Moorefield Gold wins the 2024 West Virginia Envirothon


(The West Virginia Conservation Agency continued its involvement with the West Virginia Envirothon this year, with several employees donating their time and efforts both prior to and during the event at Cedar Lakes Conference Center in Jackson County. We also sponsored the third-place team. [See the photo below.] Below is a news release sent out April 20 announcing the winners and results of the 2024 WV Envirothon.)
RIPLEY, W.Va. – The Moorefield Gold team from Moorefield High School won first place in a very competitive 2024 West Virginia Envirothon Friday at Cedar Lakes Conference Center in Jackson County.

The team members on Moorefield, who will share a $5,000 scholarship, are Anna Bowen, Emma Cremann, Amber Williams, Grant Sherman and James Williams. Moorefield Gold will move on to participate in this summer’s international NCF-Envirothon competition at Hobart and William Smith Colleges in Geneva, N.Y., from July 28 to August 3.

High school students from across the state joined at Cedar Lakes Thursday and Friday for the best attended Envirothon event in many years.

Five-member teams who participate in the Envirothon explore current environmental and earth sciences within the framework of five disciplines: aquatics, forestry, soils, wildlife, and a current environmental topic known as the "fifth topic."

The winning margin for Moorefield Gold over the second-place Ravenswood FFA team, the winners of the 2022 and 2023 WV Envirothon, was incredibly narrow, with Moorefield scoring 493 total points and Ravenswood scoring 491.60 points. 

Ravenswood FFA’s students will share a $4,000 scholarship. The Funguys team of Jefferson High School came in third place ($3,000 scholarship), the Coal Sinks team from Clay County High School fourth ($2,000) and the rookie Morgantown High School team fifth ($1,500).

The students from Morgantown also won the Rookie Team Award for being the highest-placing rookie team during the competition. Ravenswood FFA won the Top FFA Team Award.

Rounding out the Top 10 teams were the Hampshire FFA 1 team in sixth place, Doddridge FFA in seventh, Mavericks Purple of James Monroe High School in eighth, Berry’s Hellbenders of Parkersburg High School in ninth and the Hellbenders team from Clay County High School in 10th.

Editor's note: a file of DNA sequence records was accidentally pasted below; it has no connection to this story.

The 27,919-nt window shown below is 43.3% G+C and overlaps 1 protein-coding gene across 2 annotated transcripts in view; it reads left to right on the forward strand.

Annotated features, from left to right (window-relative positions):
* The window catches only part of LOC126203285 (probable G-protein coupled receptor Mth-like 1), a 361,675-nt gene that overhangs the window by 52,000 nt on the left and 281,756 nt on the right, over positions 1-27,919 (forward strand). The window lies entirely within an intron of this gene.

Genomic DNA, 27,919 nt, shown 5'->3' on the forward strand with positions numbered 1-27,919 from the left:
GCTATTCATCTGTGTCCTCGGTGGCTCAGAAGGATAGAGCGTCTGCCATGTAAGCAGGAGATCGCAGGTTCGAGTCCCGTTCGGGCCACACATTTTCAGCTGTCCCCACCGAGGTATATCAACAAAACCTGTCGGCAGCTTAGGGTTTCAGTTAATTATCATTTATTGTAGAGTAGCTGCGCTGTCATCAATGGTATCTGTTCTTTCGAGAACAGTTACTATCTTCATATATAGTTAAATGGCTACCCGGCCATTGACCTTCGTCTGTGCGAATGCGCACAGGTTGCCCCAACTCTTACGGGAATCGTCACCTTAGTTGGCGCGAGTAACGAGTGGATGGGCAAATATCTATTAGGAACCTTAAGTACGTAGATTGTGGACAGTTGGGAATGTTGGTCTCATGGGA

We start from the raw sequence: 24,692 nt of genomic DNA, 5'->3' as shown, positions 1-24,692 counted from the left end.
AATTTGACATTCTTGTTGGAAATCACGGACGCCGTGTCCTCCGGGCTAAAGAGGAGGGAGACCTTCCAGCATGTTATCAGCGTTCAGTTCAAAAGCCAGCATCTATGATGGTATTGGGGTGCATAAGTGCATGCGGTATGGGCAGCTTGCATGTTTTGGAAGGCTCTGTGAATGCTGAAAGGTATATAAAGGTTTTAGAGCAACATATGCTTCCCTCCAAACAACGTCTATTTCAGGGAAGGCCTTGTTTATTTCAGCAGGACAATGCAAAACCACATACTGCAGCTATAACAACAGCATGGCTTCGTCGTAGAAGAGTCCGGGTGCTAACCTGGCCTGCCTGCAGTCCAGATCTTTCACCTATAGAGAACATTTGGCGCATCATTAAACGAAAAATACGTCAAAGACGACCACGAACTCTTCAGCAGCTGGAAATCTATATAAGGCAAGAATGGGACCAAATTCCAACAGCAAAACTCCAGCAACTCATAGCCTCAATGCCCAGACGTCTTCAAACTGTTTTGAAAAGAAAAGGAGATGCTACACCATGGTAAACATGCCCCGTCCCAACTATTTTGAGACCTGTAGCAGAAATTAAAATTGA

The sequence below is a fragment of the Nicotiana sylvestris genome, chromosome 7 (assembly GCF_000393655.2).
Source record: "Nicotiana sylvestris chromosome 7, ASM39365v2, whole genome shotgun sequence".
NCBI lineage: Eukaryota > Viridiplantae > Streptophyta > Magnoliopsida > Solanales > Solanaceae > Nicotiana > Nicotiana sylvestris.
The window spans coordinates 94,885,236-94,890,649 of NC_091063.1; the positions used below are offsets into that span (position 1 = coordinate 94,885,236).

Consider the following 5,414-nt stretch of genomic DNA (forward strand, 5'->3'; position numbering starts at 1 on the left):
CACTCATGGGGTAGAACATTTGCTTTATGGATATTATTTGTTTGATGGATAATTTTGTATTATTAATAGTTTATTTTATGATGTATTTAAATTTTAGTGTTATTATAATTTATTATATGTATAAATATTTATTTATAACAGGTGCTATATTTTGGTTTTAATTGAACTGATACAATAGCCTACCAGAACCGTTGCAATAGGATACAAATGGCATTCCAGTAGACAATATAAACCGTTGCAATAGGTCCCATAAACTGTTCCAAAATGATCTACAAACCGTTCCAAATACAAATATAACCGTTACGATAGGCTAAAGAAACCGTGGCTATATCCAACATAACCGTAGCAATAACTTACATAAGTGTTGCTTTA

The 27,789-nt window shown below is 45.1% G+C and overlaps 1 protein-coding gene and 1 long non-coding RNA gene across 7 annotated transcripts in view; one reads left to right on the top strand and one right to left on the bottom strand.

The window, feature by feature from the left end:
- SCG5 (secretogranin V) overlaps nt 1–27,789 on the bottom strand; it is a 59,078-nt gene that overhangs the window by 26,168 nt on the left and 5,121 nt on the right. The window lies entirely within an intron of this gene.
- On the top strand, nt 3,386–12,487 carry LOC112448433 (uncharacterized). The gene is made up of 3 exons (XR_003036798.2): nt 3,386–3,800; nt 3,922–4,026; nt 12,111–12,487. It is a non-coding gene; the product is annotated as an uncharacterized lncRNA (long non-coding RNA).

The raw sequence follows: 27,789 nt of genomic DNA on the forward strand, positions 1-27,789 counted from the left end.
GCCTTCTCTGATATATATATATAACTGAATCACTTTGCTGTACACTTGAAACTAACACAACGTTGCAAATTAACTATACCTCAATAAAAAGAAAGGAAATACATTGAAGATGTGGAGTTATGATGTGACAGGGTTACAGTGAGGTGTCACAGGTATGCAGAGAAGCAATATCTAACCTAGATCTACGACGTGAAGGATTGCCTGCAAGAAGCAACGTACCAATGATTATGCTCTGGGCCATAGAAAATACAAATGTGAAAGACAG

Teams also won $500 each for scoring highest in each of the five stations. Morgantown won the aquatics station award. Ravenswood FFA won the forestry station award and split the soils station award with Moorefield Gold, as the two teams were tied. Ravenswood FFA also won the wildlife station award, while the Crab Apples team from Webster County High School won the fifth topic award.

This year’s fifth topic scenario was: “Renewable Energy, Sustainable Bioenergy Production and the Challenge of Nitrate Runoff.” Students played the role of owners/operators of a 250-acre West Virginia farm, who saw a decline in profits from traditional crops. The students investigated how to utilize renewable energy to increase profits, protect local ecosystems, and incorporate renewable energy into their operations.   

The statewide competition also tested students’ problem-solving abilities and knowledge about the environment, natural resources, and conservation.

Teams participated from Braxton, Clay, Doddridge, Hampshire, Hardy, Jackson, Jefferson, Marion, Monongalia, Monroe, Nicholas, Pocahontas, Roane, Tyler, Upshur, Webster, Wood and Wyoming counties.

Sponsors for the West Virginia Envirothon include the Weyerhaeuser Foundation, Berkshire Hathaway Energy Gas Transmission and Storage, the West Virginia Conservation Agency, the Elk Conservation District, the Northern Panhandle Conservation District, the West Virginia Department of Agriculture, the EQT Foundation, Toyota Motor Manufacturing of WV, the USDA-Natural Resources Conservation Service (NRCS), the West Virginia Department of Education and the Northern Panhandle Resource Conservation and Development (RC&D) Council.

Numerous volunteers make up the West Virginia Envirothon Committee, which includes representatives from the West Virginia Association of Conservation Districts, the West Virginia Division of Forestry, the West Virginia Department of Environmental Protection, the West Virginia Division of Natural Resources, the West Virginia Conservation Agency, USDA-NRCS and several of the state’s 14 conservation districts.



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